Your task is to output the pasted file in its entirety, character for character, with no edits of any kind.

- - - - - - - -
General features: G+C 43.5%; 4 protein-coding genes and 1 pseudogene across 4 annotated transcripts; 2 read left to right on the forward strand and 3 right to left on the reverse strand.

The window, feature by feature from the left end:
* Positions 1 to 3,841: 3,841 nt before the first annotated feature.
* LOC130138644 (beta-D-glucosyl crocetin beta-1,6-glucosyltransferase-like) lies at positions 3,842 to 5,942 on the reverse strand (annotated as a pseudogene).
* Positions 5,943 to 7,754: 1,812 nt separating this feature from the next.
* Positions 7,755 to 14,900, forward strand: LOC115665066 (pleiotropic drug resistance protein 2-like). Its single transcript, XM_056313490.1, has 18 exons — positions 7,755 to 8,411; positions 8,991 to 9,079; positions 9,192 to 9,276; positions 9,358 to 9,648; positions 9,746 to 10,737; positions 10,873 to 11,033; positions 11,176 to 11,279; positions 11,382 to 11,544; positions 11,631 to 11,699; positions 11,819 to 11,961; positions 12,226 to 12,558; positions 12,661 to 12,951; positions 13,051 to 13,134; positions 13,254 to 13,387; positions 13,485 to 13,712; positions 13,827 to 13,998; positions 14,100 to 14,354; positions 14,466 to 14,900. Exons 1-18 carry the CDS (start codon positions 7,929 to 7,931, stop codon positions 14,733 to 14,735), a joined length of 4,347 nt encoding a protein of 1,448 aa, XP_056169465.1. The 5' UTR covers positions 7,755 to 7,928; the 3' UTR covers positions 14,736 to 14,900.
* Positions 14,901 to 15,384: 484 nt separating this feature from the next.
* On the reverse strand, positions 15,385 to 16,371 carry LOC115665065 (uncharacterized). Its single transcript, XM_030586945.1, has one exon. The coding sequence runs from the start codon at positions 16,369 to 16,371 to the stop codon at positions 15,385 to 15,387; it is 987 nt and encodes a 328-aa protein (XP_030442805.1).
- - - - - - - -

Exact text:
General features: G+C 43.5%; 4 protein-coding genes and 1 pseudogene across 4 annotated transcripts; 2 read left to right on the forward strand and 3 right to left on the reverse strand.

The window, feature by feature from the left end:
* Positions 1 to 3,841: 3,841 nt before the first annotated feature.
* LOC130138644 (beta-D-glucosyl crocetin beta-1,6-glucosyltransferase-like) lies at positions 3,842 to 5,942 on the reverse strand (annotated as a pseudogene).
* Positions 5,943 to 7,754: 1,812 nt separating this feature from the next.
* Positions 7,755 to 14,900, forward strand: LOC115665066 (pleiotropic drug resistance protein 2-like). Its single transcript, XM_056313490.1, has 18 exons — positions 7,755 to 8,411; positions 8,991 to 9,079; positions 9,192 to 9,276; positions 9,358 to 9,648; positions 9,746 to 10,737; positions 10,873 to 11,033; positions 11,176 to 11,279; positions 11,382 to 11,544; positions 11,631 to 11,699; positions 11,819 to 11,961; positions 12,226 to 12,558; positions 12,661 to 12,951; positions 13,051 to 13,134; positions 13,254 to 13,387; positions 13,485 to 13,712; positions 13,827 to 13,998; positions 14,100 to 14,354; positions 14,466 to 14,900. Exons 1-18 carry the CDS (start codon positions 7,929 to 7,931, stop codon positions 14,733 to 14,735), a joined length of 4,347 nt encoding a protein of 1,448 aa, XP_056169465.1. The 5' UTR covers positions 7,755 to 7,928; the 3' UTR covers positions 14,736 to 14,900.
* Positions 14,901 to 15,384: 484 nt separating this feature from the next.
* On the reverse strand, positions 15,385 to 16,371 carry LOC115665065 (uncharacterized). Its single transcript, XM_030586945.1, has one exon. The coding sequence runs from the start codon at positions 16,369 to 16,371 to the stop codon at positions 15,385 to 15,387; it is 987 nt and encodes a 328-aa protein (XP_030442805.1).